Configuring what?

By default, we considered all custom endpoints to be positioned within the namespace `wph(for obvious reasons). Generated classes will be created under the namespace or Psr "EndpointGroup", and will bring "v1" as the current version. The base path for saving the generated classes will be located onto a new folder named "endpoints", inside thewp-content` directory. Brilliant, ain't it? No? Don't worry, by instantiating the Config class, you are able to customize all of those variables.

use WPH\Endpoints\Config;

require __DIR__ . '/vendor/autoload.php';

$config = new Config(); // Config class instance.
$config->setPsr('Foo'); // Sets generated classes' namespaces as Foo
$config->setPath( WP_CONTENT_DIR . '/foo'); // Creates and sets the generated classes' path 
$config->setVersion('v1.2'); // Sets a new version for all endpoints
$config->setNamespace('foo-api'); // Sets a new namespace for the WP API endpoints (not the classes' namespace)

I loved your defaults - don't need to change it

Brilliant again! In this case, just ignore the Config class set up, and go to the next part of this tutorial. You'll still need to use the Config class, but if you don't need to change anything, you should just inject a new instance of it within the Generator class. The next example will clarify.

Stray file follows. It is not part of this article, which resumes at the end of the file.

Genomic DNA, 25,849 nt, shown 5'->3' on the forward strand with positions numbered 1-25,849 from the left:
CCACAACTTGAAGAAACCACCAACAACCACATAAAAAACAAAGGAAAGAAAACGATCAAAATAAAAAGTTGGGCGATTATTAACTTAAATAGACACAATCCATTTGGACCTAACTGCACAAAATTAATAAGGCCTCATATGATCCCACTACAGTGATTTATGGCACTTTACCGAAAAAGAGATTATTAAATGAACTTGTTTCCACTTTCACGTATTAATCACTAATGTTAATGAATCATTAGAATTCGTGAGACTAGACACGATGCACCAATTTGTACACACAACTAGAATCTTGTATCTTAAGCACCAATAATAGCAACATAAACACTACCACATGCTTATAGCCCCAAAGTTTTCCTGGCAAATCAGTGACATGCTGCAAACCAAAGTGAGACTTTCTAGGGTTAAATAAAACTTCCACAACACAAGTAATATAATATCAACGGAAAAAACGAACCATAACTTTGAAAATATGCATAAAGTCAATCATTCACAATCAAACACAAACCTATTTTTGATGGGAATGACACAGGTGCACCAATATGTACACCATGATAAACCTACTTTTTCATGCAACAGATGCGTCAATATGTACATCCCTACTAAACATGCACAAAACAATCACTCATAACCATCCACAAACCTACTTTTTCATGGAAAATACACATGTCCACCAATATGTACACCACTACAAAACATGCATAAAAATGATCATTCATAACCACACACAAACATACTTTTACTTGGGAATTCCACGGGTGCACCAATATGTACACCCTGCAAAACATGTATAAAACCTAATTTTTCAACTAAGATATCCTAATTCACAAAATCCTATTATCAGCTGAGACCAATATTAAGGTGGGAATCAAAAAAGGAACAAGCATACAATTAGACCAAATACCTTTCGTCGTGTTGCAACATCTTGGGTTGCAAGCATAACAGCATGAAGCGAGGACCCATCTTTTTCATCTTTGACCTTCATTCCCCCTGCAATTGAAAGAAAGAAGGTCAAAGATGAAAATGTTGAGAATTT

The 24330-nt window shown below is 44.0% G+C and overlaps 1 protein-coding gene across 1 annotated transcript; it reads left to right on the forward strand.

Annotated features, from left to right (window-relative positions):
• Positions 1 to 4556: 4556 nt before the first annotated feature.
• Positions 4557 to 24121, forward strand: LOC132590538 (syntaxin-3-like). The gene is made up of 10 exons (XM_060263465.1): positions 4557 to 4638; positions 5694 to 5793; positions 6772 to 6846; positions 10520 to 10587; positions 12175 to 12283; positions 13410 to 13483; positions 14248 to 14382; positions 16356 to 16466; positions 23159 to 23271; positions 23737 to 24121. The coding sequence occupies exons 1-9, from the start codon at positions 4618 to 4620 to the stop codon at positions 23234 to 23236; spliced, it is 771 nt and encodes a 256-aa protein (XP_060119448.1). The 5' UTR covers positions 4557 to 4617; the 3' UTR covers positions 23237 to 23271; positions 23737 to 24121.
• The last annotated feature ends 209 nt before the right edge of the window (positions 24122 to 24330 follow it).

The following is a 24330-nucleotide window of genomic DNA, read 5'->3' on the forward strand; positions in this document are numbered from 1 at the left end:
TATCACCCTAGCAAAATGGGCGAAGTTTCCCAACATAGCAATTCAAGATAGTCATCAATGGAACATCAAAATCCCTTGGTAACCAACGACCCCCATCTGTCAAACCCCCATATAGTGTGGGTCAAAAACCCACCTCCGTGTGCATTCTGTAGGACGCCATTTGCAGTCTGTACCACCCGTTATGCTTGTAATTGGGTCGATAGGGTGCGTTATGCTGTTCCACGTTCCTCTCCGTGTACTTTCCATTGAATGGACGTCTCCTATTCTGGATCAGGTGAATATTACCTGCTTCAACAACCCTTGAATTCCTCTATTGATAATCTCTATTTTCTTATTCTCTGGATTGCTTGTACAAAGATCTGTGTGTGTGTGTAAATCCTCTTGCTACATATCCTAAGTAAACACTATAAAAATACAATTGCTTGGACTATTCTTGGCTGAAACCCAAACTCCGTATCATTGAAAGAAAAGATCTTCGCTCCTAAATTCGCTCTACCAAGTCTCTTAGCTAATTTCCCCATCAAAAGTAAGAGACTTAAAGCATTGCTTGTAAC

use WPH\Endpoints\Generator;

require __DIR__ . '/vendor/autoload.php';

// If you instantiated the Config class and set up new values for the variables, just use the generator including three arguments: the endpoint name, an array of all http methods to be allowed on it and, finally, the object of the Config class:
$gen = new Generator('wph-endpoint', ['GET', 'PUT'], $config); // That's it. The new endpoints have been created inside your WP API. 
$gen->generate(); // Now the magic: check the configured path or, if you just used ours, look inside the `wp-content/endpoints` directory.
$gen->autoload(); // Once callbacks and permission callbacks have been set up as external classes, we need to autoload them.

All custom endpoints will find the respective callbacks and permission callbacks inside their own classes, located in the path you indicated. It's more than just thinking the WP endpoints in an OOP way - that means you DON'T NEED to write dozens of repetitive functions and callbacks, nor pollute your code with huge anonymous functions or similars.

Ok, but you guys forgot the endpoint arguments...